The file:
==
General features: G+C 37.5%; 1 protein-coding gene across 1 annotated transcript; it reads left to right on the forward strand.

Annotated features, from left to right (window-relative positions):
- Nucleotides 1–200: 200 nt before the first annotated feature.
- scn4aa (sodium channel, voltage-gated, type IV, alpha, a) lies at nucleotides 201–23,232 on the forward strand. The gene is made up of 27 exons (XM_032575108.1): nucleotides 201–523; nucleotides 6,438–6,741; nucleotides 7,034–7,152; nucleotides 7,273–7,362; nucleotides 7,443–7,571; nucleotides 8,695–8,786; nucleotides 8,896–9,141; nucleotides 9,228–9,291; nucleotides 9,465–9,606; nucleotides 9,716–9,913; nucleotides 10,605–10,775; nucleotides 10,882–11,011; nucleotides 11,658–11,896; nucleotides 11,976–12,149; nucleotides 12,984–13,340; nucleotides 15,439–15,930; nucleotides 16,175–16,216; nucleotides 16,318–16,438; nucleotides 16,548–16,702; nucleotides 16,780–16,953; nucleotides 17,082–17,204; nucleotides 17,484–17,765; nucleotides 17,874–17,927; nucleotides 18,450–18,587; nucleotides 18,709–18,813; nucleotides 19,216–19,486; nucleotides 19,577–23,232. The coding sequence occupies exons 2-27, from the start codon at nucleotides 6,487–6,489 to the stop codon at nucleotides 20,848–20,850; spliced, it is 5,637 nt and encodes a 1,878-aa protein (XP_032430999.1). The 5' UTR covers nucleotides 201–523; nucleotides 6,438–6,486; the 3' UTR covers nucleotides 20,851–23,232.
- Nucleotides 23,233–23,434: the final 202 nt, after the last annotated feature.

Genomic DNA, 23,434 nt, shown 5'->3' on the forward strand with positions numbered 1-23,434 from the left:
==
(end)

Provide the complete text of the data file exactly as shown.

General features: G+C 37.5%; 1 protein-coding gene across 1 annotated transcript; it reads left to right on the forward strand.

Annotated features, from left to right (window-relative positions):
- Nucleotides 1–200: 200 nt before the first annotated feature.
- scn4aa (sodium channel, voltage-gated, type IV, alpha, a) lies at nucleotides 201–23,232 on the forward strand. The gene is made up of 27 exons (XM_032575108.1): nucleotides 201–523; nucleotides 6,438–6,741; nucleotides 7,034–7,152; nucleotides 7,273–7,362; nucleotides 7,443–7,571; nucleotides 8,695–8,786; nucleotides 8,896–9,141; nucleotides 9,228–9,291; nucleotides 9,465–9,606; nucleotides 9,716–9,913; nucleotides 10,605–10,775; nucleotides 10,882–11,011; nucleotides 11,658–11,896; nucleotides 11,976–12,149; nucleotides 12,984–13,340; nucleotides 15,439–15,930; nucleotides 16,175–16,216; nucleotides 16,318–16,438; nucleotides 16,548–16,702; nucleotides 16,780–16,953; nucleotides 17,082–17,204; nucleotides 17,484–17,765; nucleotides 17,874–17,927; nucleotides 18,450–18,587; nucleotides 18,709–18,813; nucleotides 19,216–19,486; nucleotides 19,577–23,232. The coding sequence occupies exons 2-27, from the start codon at nucleotides 6,487–6,489 to the stop codon at nucleotides 20,848–20,850; spliced, it is 5,637 nt and encodes a 1,878-aa protein (XP_032430999.1). The 5' UTR covers nucleotides 201–523; nucleotides 6,438–6,486; the 3' UTR covers nucleotides 20,851–23,232.
- Nucleotides 23,233–23,434: the final 202 nt, after the last annotated feature.

Genomic DNA, 23,434 nt, shown 5'->3' on the forward strand with positions numbered 1-23,434 from the left: